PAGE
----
I’ve never met Mr. Gee but, from a distance, he seems like an amiable enough chap. While I think it safe to call him conservative leaning, he hardly comes across in his writing as some sort promoter of authoritarianism. Yet, here he is predicating the successful, smooth running of a city with the powerful leadership of one person, the mayor. Without that, well, we’re plunging into the darkness of chaos. Oh my god, the PTA is disbanding!
Such a sentiment is not only highly anti-democratic but it also suggests a very blinkered view of the workings of our municipal government. And to promote the notion that the 29 councillors voting to assume control of the TTC from the mayor who has badly fumbled the transit file are driven by nothing more than left-wing ideology is, well, pure fabrication. Since when did Councillor Karen Stintz become left wing? Or councillors Gary, Crawford, Peter Milczyn, Cesar Palacio, John Parker, James Pasternak, Jaye Robinson, Gloria Lindsay Luby, Chin Lee, Josh Colle? By making such a claim, Mr. Gee is simply propagating the left-right storyline that the mayor regularly spouts.
Aside from the increasingly potent opposition to Mayor Ford not being ideologically cohesive, it spans the entirety of the city, further exploding the divisive urban-suburban myth the mayor so heavily relies on. There is not a former pre-amalgamation municipality not represented in the 29 councillors who stood up against the mayor on the TTC vote. Right of centre Etobicoke councillor Gloria Lindsay Luby joined forces with leftie Scarborough councillor Glenn De Baeremaeker as part of the team with North York centrist Councillor Jaye Robinson and champagne sipping, downtown socialist Councillor Gord Perks.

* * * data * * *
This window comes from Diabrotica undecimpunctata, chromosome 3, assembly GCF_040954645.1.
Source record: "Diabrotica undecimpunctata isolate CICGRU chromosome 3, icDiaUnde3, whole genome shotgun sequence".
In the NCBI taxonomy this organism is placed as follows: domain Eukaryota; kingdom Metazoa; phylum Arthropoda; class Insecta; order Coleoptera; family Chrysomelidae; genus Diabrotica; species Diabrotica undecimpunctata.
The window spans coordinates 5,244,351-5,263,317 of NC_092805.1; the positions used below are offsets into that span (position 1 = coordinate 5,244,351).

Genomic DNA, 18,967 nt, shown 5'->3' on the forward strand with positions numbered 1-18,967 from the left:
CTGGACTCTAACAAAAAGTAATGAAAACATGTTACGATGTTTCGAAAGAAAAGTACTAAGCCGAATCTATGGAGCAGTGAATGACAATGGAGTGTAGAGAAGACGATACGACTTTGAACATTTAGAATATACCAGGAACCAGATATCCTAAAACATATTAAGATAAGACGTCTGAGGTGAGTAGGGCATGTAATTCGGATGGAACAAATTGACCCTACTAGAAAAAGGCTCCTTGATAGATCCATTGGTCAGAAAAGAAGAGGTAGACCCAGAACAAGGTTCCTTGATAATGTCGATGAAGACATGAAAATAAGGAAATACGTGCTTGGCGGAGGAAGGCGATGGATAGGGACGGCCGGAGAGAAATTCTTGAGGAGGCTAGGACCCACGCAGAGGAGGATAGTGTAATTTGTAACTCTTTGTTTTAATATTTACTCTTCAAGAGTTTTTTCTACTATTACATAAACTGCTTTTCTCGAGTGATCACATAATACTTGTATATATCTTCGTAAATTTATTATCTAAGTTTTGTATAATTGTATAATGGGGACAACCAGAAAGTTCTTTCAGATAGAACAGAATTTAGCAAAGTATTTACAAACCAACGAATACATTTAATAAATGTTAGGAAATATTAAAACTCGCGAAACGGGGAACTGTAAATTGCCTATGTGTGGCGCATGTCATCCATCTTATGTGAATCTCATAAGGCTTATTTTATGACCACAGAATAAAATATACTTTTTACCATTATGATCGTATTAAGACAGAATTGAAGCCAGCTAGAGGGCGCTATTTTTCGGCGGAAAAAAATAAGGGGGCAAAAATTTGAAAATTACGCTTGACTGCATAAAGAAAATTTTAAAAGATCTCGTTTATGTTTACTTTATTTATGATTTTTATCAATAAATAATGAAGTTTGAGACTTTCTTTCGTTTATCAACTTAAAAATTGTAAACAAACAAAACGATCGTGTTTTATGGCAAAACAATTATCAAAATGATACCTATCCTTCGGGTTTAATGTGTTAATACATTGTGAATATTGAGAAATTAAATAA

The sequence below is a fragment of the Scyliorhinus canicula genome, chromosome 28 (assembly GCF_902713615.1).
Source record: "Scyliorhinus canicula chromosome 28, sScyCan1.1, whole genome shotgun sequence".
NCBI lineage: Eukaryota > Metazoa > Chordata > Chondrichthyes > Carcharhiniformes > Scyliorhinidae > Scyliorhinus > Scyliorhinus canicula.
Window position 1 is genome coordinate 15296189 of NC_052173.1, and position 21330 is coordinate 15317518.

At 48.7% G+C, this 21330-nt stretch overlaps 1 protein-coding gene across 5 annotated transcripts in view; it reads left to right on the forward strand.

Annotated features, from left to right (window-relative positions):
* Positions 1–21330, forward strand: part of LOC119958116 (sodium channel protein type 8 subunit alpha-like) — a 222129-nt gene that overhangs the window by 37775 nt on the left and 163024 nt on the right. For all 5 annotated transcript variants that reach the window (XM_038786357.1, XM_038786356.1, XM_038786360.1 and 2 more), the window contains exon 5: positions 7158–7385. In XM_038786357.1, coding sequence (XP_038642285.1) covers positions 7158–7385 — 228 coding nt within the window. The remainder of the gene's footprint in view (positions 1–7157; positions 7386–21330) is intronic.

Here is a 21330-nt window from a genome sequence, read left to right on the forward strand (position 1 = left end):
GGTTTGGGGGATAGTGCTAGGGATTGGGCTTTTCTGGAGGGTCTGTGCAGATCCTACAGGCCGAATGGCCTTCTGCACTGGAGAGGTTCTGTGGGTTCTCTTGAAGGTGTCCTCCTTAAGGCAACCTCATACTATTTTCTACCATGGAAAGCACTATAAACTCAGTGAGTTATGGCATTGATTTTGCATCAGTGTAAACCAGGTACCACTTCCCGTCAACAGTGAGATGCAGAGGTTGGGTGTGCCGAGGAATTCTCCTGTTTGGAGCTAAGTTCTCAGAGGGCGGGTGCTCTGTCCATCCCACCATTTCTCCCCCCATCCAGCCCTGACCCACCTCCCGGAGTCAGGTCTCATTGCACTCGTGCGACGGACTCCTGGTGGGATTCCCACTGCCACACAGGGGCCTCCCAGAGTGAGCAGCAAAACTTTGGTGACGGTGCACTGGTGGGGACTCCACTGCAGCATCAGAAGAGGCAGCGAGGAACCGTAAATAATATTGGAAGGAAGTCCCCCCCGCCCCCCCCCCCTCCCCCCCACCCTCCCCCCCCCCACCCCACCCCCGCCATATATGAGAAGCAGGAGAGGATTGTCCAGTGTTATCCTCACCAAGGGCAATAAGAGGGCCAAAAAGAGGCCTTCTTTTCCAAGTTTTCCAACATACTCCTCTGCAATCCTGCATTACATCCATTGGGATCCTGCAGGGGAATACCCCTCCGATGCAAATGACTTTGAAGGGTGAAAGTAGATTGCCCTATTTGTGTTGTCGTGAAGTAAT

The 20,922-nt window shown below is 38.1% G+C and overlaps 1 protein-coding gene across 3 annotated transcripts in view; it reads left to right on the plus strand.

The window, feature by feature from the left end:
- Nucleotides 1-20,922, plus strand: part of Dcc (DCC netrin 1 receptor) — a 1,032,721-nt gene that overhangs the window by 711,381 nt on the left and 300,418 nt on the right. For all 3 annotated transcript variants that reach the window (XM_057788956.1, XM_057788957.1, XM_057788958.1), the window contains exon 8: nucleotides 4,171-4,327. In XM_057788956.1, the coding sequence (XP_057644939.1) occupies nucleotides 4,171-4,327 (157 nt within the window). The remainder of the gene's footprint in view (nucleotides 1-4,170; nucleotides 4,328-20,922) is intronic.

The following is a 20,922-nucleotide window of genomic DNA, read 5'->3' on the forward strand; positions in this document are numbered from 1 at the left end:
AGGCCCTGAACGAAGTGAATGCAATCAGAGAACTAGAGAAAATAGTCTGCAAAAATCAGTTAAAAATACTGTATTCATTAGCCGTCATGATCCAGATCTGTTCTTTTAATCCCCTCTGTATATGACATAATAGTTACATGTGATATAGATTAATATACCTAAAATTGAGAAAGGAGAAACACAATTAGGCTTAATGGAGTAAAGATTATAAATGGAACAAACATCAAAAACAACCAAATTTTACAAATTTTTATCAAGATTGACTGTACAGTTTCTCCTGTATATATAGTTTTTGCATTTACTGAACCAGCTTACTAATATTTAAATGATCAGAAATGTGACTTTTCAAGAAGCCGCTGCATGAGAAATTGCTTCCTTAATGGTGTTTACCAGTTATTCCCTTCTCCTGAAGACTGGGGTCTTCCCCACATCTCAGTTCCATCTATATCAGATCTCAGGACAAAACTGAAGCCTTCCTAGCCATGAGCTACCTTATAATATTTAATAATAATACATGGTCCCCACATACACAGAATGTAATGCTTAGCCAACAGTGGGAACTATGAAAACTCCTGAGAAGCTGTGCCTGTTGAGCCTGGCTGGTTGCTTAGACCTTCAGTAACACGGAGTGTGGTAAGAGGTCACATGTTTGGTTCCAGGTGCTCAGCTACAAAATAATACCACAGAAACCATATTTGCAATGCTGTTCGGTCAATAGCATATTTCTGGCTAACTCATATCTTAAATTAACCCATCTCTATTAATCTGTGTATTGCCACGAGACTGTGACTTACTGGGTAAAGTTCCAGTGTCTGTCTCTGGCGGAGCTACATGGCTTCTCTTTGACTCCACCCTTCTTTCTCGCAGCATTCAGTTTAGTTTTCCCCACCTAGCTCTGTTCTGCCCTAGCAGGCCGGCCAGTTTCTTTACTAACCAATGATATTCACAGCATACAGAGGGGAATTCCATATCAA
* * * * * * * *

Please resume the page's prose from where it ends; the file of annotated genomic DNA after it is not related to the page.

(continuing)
We should be celebrating this move toward a city wide conciliation instead of shrieking about the collapse of local democracy. Why do we think that one person steamrolling over 22 others to fulfill a mandate or agenda is how a city best runs? While it might fit nicely into a lazy narrative, it is profoundly autocratic loving. Sadly, it also passes as rigid conservative orthodoxy these days.
— happily submitted by Cityslikr